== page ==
Growing up, Khari Cyrus ‘16 always thought he would one day become an orthopedic surgeon. While that was his intent as a freshman human biology major entering NC State, it didn’t take long for Cyrus to realize his interests pointed somewhere other than medical school.
“After sitting down with some academic advisors and student mentors, I slowly began to construct an image of what my future might look like,” said Cyrus. “Ultimately, I came to the conclusion that I wanted to stay involved with health and medicine, but I’d much rather be involved on the policy side of public health.”
Now a double major in biological sciences and political science with a concentration in American politics, Cyrus looks forward to working in the public sector after graduation.
“On one hand,” he said, “I believe I am ready to go to law school and get started with that chapter of my life. On the other hand, I also recognize that I could continue to support and develop my interest in science, government, and health policy by working for a member of Congress or a Congressional committee in Washington, D.C.”
Cyrus had a taste of life on Capitol Hill during the summer of 2014, when he interned for former North Carolina Senator Kay Hagan. He cites this as among his most valuable experiences in advancing his academic and professional goals.
“Senator Hagan served on the Health, Education, Labor, and Pensions Committee and I enjoyed being able to work with her staff on public health issues,” he said. “Whether it was drafting memos from committee hearings or legislative briefings, I was able to engage in the process of policy making.”
At NC State, Cyrus has found several outlets for his interests in policy and social justice issues. In addition to his involvement with Student Government, the University Scholars Program, Order of Omega, and the W.E.B. Du Bois Honor Society, Cyrus recently completed his term as president of the Kappa Lambda Chapter of Omega Psi Phi Fraternity, Inc.
“I am deeply invested in my fraternity and what it stands for,” said Cyrus. “The role that Black Greek letter organizations have played throughout history in regards to civil rights, women’s rights, and service is monumental. By surrounding myself with like-minded individuals who share the goals of promoting and advocating for the growth and development of minorities, I hope to make a significant impact.”
Cyrus now has an opportunity to effect positive change university-wide, as he will serve as NC State’s 2015-2016 student body president. He and Student Body Vice President Nate Bridgers, both natives of Goldsboro, N.C., campaigned with the slogan “Uniting the Pack” – a phrase that’s at the core of their mission for the coming academic year.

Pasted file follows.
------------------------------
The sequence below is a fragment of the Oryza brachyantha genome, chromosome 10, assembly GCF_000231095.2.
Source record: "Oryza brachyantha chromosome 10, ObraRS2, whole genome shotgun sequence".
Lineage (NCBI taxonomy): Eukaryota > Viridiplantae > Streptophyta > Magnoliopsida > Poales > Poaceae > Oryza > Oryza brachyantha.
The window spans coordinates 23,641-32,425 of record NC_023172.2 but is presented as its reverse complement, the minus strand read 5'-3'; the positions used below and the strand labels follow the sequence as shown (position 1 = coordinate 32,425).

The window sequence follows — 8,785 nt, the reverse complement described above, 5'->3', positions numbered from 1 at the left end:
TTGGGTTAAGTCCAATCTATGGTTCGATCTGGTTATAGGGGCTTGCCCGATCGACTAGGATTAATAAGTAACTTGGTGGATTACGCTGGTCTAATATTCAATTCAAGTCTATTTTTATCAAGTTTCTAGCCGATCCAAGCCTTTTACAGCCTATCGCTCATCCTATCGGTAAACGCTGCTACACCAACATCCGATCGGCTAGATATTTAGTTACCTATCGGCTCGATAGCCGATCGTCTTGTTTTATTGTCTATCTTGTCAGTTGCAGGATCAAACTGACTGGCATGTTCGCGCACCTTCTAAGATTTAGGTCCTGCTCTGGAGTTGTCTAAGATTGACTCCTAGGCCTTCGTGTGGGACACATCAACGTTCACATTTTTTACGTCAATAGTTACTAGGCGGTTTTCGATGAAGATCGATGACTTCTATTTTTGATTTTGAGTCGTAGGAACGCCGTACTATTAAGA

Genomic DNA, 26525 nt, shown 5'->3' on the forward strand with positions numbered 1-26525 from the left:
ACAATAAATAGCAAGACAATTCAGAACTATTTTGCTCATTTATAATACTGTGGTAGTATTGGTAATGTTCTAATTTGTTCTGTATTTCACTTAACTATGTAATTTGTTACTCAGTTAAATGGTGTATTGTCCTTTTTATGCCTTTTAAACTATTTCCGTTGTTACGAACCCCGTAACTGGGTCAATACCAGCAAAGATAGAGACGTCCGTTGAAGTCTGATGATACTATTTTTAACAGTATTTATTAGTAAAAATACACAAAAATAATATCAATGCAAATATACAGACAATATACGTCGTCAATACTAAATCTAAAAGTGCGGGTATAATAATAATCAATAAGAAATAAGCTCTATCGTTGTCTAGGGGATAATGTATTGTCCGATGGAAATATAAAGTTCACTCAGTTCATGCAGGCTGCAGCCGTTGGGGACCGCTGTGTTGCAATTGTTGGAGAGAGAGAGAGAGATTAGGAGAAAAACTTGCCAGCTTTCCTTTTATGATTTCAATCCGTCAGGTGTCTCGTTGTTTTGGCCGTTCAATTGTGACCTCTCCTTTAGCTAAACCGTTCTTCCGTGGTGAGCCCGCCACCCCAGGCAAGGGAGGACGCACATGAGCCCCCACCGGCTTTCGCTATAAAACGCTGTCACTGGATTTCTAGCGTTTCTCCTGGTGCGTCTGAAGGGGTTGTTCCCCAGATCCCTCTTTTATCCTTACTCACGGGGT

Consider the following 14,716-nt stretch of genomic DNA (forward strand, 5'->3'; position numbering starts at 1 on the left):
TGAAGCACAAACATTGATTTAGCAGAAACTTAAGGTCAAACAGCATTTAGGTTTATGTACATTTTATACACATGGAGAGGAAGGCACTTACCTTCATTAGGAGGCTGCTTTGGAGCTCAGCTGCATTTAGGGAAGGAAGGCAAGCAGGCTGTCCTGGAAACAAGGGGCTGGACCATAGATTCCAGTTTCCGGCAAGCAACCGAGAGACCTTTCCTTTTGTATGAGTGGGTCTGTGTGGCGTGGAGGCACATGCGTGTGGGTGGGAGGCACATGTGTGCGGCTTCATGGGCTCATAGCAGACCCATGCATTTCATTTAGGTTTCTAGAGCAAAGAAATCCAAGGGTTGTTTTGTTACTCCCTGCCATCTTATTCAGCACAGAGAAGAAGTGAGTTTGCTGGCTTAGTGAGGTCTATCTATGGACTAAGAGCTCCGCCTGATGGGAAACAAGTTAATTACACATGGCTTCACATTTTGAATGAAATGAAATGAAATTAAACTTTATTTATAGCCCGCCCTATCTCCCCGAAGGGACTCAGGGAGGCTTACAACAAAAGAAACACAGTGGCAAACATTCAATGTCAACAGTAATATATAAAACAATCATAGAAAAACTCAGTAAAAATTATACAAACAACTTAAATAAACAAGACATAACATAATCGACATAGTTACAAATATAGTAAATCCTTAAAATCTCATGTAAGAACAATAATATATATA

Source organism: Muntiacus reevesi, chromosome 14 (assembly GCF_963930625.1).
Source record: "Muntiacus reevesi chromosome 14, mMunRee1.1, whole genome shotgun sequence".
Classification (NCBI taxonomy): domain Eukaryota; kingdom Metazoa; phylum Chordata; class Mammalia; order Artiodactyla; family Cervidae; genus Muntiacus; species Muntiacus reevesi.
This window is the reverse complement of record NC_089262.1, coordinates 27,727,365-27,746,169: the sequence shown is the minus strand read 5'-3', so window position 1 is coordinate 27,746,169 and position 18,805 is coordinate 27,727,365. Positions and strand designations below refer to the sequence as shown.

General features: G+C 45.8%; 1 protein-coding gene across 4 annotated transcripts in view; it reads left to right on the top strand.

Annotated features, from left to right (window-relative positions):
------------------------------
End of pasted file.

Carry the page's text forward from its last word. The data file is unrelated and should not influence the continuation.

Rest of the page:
“As student body president, one of my main goals is to try and change the culture of this campus in regards to diversity and inclusion,” Cyrus said “Rather than hosting programs and holding conversations after incidents occur, I want to be proactive with dealing with issues of diversity.”
Another objective of Cyrus’ term in office is to advocate for resources that directly impact student life, such as re-establishment of an on-campus voting location and the restoration of at least one 24-hour library.
“My overall experience at NC State has been amazing,” Cyrus said. “As a student who hails from a relatively small town, coming to State was a pretty significant shift. Overall, I think NC State can feel like home for any student. Whether you want that fast-paced big school experience or that smaller, more intimate experience, NC State has it all.”
Cyrus acknowledges that the Park Scholarships program has been an integral part of his college experience, highlighting his relationships with Park classmates who support one another’s personal growth as the most rewarding aspect of the program.
“One of the most valuable lessons I’ve learned over the years is that the pillars of scholarship, leadership, service, and character play a role in every aspect of life,” Cyrus said. “In every action or decision I make, I try to think about how the pillars of the Park program are intertwined with the decision. I really want to make sure I’m living up to these principles in my day-to-day life.”
Cyrus will serve as a facilitator for the Park Class of 2019 freshman retreat. In this role, he will draw from his own experiences when offering advice to the new freshmen.
“The Park program really provides you with all the necessary resources to achieve your goals,” he said. “I think the sooner you start thinking about what impact you’d like to make, the better you will be able to utilize those resources.”
Story by Maressa Gabriel